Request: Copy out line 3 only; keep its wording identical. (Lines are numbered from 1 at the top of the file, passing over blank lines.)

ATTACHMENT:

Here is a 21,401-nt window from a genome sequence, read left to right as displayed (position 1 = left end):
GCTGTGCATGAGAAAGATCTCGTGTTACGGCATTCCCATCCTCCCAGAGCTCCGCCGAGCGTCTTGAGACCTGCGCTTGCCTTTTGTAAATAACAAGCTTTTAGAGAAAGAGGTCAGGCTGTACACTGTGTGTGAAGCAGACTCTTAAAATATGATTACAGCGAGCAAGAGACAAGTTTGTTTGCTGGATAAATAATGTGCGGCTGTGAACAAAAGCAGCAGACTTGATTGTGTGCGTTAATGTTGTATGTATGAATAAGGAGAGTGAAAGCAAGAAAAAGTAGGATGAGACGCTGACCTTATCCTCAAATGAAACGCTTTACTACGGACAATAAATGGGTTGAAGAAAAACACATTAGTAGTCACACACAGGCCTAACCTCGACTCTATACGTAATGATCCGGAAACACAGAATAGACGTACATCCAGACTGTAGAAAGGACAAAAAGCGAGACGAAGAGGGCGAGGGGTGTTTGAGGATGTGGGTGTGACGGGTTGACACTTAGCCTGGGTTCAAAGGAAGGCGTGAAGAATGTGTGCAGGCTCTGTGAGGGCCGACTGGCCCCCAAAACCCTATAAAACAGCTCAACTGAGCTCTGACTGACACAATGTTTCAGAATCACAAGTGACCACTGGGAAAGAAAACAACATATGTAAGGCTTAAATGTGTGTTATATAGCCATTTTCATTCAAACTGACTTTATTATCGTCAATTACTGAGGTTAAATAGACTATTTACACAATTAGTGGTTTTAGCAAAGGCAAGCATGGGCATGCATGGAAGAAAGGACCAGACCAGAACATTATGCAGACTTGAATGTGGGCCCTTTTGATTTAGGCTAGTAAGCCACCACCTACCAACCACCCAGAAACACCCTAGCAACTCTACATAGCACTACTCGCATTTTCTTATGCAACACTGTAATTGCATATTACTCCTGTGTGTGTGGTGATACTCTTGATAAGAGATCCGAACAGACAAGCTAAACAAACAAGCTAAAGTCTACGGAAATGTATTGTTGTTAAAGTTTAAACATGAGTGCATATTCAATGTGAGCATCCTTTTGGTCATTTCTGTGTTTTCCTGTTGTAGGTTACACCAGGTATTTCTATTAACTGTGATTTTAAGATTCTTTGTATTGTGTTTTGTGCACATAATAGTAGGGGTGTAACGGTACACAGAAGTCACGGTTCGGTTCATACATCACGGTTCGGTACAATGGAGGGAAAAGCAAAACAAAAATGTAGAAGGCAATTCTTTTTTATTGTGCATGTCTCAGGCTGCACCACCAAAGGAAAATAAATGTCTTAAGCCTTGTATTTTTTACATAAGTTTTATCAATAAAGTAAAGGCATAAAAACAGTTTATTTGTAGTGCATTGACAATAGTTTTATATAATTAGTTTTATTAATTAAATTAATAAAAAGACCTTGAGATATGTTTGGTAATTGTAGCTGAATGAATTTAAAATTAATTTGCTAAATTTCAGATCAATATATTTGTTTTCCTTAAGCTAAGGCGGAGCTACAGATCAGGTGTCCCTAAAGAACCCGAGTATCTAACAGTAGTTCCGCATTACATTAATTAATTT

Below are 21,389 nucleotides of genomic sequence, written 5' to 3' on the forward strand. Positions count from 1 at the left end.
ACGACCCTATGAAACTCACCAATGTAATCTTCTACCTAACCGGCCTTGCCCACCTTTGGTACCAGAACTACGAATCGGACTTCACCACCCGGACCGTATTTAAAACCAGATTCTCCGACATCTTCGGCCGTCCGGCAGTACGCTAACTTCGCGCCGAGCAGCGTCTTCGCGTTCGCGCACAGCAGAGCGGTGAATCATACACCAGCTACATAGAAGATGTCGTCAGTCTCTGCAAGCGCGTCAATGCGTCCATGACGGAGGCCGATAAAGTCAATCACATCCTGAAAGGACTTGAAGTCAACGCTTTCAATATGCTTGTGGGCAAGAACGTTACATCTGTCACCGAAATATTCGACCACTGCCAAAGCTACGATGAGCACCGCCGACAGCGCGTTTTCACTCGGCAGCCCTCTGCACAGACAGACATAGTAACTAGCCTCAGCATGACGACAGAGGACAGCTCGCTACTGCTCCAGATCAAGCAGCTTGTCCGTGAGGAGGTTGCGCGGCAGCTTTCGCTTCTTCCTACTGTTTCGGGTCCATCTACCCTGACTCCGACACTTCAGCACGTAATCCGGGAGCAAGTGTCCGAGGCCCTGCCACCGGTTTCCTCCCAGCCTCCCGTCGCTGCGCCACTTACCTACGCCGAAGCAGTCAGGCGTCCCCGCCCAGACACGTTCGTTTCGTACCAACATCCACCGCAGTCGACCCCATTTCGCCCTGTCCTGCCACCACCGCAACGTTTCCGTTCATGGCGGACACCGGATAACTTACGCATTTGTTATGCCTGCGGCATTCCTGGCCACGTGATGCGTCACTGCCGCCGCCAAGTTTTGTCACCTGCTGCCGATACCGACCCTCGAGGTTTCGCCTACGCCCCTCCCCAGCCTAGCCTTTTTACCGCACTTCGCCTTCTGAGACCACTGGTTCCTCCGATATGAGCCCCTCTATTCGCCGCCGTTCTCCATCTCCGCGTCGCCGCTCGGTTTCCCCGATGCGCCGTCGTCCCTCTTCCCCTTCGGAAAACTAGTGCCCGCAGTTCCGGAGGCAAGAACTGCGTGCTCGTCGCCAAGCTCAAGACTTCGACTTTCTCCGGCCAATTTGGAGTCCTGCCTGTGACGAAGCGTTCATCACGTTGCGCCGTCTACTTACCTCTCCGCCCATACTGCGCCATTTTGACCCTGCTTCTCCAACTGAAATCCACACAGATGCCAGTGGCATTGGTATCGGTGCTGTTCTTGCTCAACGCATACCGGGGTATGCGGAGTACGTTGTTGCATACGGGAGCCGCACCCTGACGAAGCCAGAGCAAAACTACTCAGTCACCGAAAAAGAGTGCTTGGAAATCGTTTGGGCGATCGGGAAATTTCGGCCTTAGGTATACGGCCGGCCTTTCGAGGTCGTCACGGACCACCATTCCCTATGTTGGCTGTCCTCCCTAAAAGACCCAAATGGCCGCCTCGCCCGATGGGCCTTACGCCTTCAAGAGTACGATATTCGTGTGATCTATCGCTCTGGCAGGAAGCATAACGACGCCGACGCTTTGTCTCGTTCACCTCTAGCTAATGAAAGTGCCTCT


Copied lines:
Below are 21,389 nucleotides of genomic sequence, written 5' to 3' on the forward strand. Positions count from 1 at the left end.